Proposal Would Make Business Ethics Rules Mandatory for Companies

12/20/2007
Client Alert

The federal government has recently proposed a rule that, if it becomes final, will impose additional compliance obligations on most companies doing business with the federal government.

On November 14, 2007, the Civilian Agency Acquisition and Defense Acquisition Regulation Councils (“Councils”) issued a proposed government-wide rule that would require federal contractors to notify contracting officers and agency inspectors general of suspected violations of criminal law committed in connection with the award or performance of federal contracts and to fully cooperate with federal investigators.  Several of the Councils’ proposed changes come at the request of the Department of Justice.  The public comment period for the proposed rule will expire on January 14, 2008.  The proposed rule builds upon recent amendments to the Federal Acquisition Regulation requiring contractors to have a written ethics code and internal control system. 

Code of Ethics and Business Conduct

The November 14, 2007 proposed rule builds upon prior recent amendments to the FAR that will become effective on December 24, 2007. 

The recent amendments to the FAR require all contractors receiving awards expected to exceed $5 million and with a performance period of 120 days or more (except for commercial item acquisitions or contracts performed entirely outside the United States) to have a written ethics code.  It does so by including two new provisions, FAR 52.203-13 and 52.204-14, in solicitations and contracts, which flow down to subcontractors. 

Among other things, a contractor subject to the new FAR clauses is required to disseminate its written code to employees; provide training; implement internal controls to facilitate timely discovery of improper conduct and ensure that corrective measures are promptly instituted; and display fraud hotline posters.  FAR 52.203-13 further provides that a contractor’s internal control system should include periodic reviews of the company’s practices and procedures and the sufficiency of its internal controls; internal reporting mechanisms; and disciplinary actions for improper conduct.  The requirements for a formal ethics awareness program and internal control system do not apply to small businesses.

The November 14, 2007 proposed rule would build on these recent amendments to the FAR in two ways.  First, it would convert the elements that an internal control system “should” have into elements that an internal control system “must” have.  Second, it would add additional mandatory elements, such as the assignment of responsibility at a sufficiently high level of the organization and the commitment of adequate resources to ensure effectiveness of the compliance program and internal control system.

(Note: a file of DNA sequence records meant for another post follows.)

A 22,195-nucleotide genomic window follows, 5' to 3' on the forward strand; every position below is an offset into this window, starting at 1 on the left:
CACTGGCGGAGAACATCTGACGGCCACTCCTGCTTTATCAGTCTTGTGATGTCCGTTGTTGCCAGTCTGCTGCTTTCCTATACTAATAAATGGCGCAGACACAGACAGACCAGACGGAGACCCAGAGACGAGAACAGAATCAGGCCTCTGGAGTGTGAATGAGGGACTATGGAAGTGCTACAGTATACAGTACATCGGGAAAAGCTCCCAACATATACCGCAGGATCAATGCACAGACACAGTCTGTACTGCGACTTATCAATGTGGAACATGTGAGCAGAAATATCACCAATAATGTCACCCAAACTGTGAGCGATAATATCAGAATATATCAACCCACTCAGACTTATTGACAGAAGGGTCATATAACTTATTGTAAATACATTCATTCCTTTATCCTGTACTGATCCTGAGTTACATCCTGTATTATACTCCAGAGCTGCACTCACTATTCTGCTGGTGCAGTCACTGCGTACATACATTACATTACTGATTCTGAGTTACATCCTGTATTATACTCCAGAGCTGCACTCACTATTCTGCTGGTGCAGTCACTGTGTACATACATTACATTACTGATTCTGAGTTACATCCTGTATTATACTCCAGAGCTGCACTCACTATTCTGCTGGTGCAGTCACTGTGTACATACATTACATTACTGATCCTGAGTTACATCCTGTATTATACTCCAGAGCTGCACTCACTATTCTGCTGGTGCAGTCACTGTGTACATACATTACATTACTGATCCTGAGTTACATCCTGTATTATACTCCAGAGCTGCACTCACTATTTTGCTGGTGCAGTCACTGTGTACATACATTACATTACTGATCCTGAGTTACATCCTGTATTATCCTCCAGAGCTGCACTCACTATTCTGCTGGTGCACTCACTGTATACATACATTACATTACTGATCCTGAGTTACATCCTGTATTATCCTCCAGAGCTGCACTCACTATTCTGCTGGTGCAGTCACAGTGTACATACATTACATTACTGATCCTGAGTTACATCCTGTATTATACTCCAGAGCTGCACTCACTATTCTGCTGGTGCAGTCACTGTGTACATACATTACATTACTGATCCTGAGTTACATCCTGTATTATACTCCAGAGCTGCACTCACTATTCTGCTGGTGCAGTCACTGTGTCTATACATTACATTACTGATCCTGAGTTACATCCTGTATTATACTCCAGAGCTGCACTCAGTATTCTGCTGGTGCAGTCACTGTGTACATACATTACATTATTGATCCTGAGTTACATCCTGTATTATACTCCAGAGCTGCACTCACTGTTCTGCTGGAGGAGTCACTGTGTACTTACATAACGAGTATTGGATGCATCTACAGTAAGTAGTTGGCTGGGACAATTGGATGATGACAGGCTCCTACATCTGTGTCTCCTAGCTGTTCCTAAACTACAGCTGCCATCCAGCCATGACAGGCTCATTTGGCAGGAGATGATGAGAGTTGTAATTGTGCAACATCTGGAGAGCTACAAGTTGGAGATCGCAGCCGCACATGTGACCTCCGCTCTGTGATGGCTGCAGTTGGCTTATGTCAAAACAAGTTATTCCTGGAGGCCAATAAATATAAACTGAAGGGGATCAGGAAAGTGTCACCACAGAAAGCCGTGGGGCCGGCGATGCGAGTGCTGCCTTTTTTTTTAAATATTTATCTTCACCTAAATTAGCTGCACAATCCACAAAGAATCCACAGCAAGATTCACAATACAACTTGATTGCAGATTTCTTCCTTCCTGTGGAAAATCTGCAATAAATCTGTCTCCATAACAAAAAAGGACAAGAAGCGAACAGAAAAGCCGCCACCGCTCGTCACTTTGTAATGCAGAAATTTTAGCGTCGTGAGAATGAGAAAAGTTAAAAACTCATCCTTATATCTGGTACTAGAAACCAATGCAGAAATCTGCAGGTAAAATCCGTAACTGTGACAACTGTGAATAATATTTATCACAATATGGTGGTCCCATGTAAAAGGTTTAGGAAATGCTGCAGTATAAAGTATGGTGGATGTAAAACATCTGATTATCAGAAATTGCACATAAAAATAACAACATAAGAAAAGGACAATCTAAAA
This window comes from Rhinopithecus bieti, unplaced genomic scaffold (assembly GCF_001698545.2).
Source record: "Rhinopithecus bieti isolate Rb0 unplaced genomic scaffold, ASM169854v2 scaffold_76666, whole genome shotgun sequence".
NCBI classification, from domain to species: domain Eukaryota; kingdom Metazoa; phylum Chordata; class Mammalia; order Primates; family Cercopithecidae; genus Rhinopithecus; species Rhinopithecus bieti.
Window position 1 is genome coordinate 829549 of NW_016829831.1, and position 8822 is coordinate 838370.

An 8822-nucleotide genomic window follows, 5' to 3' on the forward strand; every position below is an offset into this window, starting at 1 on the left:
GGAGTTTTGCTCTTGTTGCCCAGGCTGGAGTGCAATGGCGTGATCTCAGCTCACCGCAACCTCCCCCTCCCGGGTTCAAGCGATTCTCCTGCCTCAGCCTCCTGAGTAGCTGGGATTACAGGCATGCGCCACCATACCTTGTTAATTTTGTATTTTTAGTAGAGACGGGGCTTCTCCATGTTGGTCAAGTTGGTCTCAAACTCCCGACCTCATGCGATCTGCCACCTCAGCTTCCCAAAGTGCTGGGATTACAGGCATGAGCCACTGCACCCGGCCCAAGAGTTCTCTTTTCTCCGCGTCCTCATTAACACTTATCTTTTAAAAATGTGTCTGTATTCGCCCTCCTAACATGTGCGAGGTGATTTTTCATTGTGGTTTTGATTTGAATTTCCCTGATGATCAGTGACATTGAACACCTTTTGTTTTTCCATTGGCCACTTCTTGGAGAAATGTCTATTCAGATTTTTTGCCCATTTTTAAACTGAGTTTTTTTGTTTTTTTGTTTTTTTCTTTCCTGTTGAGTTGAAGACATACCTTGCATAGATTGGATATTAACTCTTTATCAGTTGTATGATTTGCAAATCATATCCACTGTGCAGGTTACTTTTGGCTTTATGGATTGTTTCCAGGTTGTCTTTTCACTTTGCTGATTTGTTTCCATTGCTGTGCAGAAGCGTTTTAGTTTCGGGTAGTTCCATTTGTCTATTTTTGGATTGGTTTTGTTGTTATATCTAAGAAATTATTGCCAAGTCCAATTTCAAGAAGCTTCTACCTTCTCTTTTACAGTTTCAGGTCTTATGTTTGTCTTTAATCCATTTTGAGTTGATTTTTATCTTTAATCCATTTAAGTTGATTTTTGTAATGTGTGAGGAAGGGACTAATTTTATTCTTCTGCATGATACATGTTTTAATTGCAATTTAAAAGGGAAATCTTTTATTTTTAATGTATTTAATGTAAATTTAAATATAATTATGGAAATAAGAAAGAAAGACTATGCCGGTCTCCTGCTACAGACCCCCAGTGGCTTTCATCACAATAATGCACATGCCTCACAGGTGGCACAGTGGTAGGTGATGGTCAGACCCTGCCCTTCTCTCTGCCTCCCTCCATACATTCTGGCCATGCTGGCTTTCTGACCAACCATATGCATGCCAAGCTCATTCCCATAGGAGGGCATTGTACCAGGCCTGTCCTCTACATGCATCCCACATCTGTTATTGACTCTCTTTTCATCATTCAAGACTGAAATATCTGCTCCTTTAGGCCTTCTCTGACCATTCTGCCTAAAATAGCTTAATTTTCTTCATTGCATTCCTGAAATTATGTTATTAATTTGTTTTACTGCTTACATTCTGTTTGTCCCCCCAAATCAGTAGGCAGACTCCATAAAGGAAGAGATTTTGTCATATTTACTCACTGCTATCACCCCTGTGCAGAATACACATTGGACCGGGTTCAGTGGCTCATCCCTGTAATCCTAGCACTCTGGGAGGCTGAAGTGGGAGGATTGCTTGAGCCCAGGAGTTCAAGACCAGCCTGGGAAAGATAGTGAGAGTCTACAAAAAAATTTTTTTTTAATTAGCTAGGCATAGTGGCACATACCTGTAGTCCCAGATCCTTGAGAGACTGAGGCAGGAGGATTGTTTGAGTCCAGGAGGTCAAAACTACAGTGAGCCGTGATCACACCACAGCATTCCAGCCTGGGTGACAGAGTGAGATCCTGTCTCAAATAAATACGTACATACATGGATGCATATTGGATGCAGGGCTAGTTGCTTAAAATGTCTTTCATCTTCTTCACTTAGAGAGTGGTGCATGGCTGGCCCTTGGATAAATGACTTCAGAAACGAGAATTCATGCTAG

Required Reporting

The latest proposed rule would also go beyond the one that becomes effective on December 24th by requiring a contractor to immediately notify the government when it has reasonable grounds to believe that a principal, employee, agent, or subcontractor violated federal criminal law in connection with the award or performance of a contract or subcontract.  What constitutes “reasonable grounds” and how this proposed rule may affect voluntary disclosures programs will, no doubt, generate substantial public comment.

The proposed rule also amends FAR 9.406-2 and 9.407-2 to provide that the knowing failure to timely disclose a violation of federal criminal law in connection with a government contract is a ground for suspension and for debarment.  This provision would apply to all contractors.

Full Cooperation

One of the proposed elements of the required compliance program is that the contractor provide “full cooperation” with any government agencies responsible for audit, investigation or corrective actions.  The proposed rule does not, however, attempt to define what constitutes full cooperation.  A primary question left unanswered is whether a company would be required to waive the attorney-client privilege in order to be deemed as having fully cooperated. 

Waiver of the attorney-client privilege has been a controversial subject in recent years.  The Department of Justice issued a series of memoranda entitled “Principles of Federal Prosecution of Business Entities” that directed prosecutors to consider a company’s cooperation when deciding whether to bring criminal charges against a company.  In gauging the extent of the company's cooperation, prosecutors were specifically told that they could consider the company’s willingness to waive attorney-client privilege and work product protection.  This aspect of the Justice Department’s policy generated significant criticism and led to proposed legislation in Congress.  Ultimately, the Department issued a “clarification” of its policy on waiver that represents a slight retrenchment.  Please see McNulty Memorandum.  Apparently recognizing that similar issues would result from its proposed requirement that contractors provide full cooperation, the Councils stated that this element of the proposed rule will not immediately be included in the final rule, in order to allow additional time for comment and analysis of the privilege waiver issue. 

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The federal government’s renewed emphasis on procurement fraud should be a reminder to all contractors to make certain that their compliance programs are up-to-date and effective.  While the majority of government contractors may believe their compliance programs are already adequate, it is prudent to review them in light of the developing standards and new requirements in this area.  Also, new companies entering the federal marketplace should ensure that they understand the requirements that accompany the award of a federal contract.

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